What impact will the sugar tax have?
In a surprise move by the Chancellor, sugar tax was unveiled as part of the 2016 Budget. But what does it means for consumers and for the big drinks companies?
Well firstly, the tax does not apply uniformly to all drinks that contain sugar. The purpose of the tax is to place a levy on the most sugary drinks available, typically fizzy drinks. There will not be a tax imposed on pure fruit juice drinks, although these can be some of the biggest offenders. And what’s more, not all producers of sugary fizzy drinks will have the levy applied. Smaller producers will be exempt.
The sugar tax will be applied in a banding structure. The first band will apply a tax on sugary drinks that contain above 5g of sugar per 100ml, and the second band will see an additional levy applied for drinks containing 8g of sugar per 100ml. The Office for Budget Responsibility suggests the levies for the two bands will be applied at 18p and 24p per litre respectively.
It’s expected that the most sugary drinks such as full fat Coca-Cola, Pepsi etc will be subject to the high levy rate, with these products typically containing between 30-40g of sugar per can, which swamps the daily recommended intake of sugar for young people in just one can.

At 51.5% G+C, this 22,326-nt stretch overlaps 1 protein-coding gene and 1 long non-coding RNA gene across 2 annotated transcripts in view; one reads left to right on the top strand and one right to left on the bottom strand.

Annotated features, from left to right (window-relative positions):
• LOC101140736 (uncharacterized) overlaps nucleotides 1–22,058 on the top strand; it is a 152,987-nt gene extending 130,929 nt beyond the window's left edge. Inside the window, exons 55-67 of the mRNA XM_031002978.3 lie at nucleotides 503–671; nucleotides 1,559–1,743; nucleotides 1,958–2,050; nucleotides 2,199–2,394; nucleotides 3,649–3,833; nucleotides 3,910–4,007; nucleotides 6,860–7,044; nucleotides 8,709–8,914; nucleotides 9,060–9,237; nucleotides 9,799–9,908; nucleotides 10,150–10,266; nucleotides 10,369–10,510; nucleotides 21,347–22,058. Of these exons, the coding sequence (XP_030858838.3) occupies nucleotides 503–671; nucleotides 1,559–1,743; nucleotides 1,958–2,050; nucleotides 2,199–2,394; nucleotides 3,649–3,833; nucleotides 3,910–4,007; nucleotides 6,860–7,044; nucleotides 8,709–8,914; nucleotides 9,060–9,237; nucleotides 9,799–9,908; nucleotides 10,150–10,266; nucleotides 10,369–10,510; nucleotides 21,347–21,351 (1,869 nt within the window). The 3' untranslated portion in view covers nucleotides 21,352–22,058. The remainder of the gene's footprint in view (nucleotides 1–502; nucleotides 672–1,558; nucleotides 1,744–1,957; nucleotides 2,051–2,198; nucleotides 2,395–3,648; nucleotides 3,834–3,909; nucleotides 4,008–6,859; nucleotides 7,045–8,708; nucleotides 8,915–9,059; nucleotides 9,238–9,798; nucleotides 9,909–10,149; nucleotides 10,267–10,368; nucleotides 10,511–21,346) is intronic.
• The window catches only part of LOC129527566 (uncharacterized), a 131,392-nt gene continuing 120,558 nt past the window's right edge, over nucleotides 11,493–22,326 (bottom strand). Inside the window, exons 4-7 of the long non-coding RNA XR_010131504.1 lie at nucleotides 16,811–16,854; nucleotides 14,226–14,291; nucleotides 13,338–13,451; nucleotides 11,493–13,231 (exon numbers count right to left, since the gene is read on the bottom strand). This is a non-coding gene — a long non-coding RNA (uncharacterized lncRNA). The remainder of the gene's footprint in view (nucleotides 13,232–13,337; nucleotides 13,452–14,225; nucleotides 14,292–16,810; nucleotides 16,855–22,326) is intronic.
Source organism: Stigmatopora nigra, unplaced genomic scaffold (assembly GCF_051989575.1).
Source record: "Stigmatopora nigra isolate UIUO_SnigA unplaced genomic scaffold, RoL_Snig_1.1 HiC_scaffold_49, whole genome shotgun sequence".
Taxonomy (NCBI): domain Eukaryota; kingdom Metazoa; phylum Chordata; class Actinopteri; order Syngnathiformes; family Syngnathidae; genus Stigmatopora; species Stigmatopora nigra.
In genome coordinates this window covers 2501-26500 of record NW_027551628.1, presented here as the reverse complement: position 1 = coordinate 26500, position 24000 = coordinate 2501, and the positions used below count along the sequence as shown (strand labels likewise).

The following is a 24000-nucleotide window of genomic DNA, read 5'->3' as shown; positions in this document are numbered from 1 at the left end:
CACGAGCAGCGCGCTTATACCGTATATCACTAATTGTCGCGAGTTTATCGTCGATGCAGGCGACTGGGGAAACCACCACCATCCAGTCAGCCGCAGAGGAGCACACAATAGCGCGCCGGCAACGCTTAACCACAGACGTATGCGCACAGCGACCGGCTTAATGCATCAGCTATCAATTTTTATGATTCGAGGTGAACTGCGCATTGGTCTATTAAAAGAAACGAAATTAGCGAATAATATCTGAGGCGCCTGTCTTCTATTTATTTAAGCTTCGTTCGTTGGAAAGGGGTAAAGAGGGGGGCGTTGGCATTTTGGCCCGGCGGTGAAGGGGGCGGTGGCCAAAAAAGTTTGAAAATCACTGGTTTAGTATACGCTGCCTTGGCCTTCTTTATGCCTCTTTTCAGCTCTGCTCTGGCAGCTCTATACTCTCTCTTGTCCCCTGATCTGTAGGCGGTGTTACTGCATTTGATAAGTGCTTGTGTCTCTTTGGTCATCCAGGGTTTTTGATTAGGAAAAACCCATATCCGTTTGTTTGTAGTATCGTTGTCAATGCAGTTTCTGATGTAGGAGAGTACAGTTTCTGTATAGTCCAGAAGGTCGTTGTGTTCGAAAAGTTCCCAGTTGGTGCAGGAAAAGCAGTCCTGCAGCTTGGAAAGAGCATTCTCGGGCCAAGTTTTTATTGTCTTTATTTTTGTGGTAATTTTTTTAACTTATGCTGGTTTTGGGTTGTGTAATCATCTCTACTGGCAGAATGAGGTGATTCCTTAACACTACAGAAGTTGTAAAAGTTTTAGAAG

Sugar plays a harmful role in tooth decay. As youngsters, many of us will have seen the test in school whereby a tooth was placed in a sugary drink and then dissolved. The reason that sugar is so dangerous for our teeth is because the bacteria that form on our teeth become plaque and use sugar as energy. This helps to multiply the bacteria and the plaque and that build up on our teeth can cause problems, namely tooth decay. Less sugar in our diets not only helps to contribute to lower obesity levels but to healthier teeth and gums, for which there are links to lower heart disease and a range of associated health problems.
The government has announced that the money raised from the sugar tax will be used to fund sport activities in schools. That’s great. Hopefully the funding will also be used to educate young people about healthy lifestyle choices and the importance of oral health.